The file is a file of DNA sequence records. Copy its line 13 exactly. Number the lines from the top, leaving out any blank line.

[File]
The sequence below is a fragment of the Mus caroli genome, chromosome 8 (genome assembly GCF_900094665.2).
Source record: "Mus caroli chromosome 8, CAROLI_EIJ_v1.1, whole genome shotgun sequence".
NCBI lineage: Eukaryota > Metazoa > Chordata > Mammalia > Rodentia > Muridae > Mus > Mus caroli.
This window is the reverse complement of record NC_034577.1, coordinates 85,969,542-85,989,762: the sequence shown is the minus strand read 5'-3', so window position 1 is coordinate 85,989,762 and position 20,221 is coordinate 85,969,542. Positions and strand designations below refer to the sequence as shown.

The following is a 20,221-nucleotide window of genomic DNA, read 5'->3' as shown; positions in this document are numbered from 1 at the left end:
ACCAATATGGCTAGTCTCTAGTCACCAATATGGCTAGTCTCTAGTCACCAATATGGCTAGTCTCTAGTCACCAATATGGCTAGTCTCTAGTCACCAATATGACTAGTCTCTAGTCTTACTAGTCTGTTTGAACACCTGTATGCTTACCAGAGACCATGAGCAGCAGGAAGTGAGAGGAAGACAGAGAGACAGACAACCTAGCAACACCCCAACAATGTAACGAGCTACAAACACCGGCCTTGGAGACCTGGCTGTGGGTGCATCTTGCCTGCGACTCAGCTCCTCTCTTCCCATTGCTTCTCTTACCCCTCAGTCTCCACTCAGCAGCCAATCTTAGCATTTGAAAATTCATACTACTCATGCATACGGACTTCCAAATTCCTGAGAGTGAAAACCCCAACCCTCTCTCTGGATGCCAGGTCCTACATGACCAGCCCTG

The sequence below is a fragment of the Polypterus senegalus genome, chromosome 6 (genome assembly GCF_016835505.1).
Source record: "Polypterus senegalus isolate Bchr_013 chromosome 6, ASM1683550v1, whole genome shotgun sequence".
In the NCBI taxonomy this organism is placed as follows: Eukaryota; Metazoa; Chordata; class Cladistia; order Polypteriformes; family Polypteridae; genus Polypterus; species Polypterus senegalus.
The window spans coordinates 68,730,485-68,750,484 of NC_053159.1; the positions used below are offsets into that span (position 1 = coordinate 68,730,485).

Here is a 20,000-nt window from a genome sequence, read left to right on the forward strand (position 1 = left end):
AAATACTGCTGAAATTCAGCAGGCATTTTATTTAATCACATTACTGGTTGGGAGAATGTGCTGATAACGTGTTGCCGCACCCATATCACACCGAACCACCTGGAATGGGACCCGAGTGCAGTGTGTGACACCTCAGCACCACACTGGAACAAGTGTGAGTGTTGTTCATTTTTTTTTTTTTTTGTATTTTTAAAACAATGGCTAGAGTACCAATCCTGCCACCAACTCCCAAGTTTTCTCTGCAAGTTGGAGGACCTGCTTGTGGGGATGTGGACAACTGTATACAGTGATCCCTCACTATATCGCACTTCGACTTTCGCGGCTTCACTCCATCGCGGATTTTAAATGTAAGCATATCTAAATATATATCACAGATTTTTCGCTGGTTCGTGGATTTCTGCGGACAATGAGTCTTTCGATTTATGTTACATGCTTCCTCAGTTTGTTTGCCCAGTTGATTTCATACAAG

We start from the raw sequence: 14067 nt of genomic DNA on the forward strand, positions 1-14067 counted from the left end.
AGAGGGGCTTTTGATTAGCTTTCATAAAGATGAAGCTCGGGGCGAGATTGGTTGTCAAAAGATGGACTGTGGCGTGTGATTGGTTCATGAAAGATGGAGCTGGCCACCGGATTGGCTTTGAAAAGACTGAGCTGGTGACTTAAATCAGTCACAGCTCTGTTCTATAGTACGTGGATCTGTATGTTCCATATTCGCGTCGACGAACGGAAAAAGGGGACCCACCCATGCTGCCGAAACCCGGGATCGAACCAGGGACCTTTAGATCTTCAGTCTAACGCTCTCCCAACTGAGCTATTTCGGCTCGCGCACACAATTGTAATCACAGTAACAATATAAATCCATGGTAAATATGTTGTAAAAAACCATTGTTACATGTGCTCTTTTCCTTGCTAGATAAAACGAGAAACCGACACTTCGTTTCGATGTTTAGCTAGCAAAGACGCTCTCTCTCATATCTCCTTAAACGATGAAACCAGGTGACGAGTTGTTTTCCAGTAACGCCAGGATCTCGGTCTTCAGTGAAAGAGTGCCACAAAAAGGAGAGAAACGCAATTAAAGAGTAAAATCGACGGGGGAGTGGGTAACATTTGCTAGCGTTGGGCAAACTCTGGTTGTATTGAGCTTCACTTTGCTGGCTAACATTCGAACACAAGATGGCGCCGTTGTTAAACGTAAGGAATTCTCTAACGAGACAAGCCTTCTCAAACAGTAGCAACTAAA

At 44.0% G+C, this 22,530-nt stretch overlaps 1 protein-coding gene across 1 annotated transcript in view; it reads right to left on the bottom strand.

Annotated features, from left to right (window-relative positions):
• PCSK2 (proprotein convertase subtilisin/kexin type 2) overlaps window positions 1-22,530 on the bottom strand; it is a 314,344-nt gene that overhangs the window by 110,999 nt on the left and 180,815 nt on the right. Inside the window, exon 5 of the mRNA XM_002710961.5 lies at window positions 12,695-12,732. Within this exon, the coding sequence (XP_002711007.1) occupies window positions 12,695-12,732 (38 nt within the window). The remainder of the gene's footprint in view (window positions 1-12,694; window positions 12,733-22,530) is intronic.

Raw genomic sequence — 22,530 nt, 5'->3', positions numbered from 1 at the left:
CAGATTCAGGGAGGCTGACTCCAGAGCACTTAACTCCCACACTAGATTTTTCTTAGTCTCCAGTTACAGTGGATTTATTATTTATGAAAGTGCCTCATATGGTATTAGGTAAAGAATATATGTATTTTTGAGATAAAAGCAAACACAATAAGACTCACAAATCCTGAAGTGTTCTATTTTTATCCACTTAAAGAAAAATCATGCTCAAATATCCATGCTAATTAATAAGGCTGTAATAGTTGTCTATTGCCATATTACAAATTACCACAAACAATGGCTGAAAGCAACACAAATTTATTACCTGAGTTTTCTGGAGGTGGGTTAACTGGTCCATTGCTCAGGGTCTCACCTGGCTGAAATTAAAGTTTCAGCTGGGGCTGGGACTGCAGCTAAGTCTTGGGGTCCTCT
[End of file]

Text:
We start from the raw sequence: 14067 nt of genomic DNA on the forward strand, positions 1-14067 counted from the left end.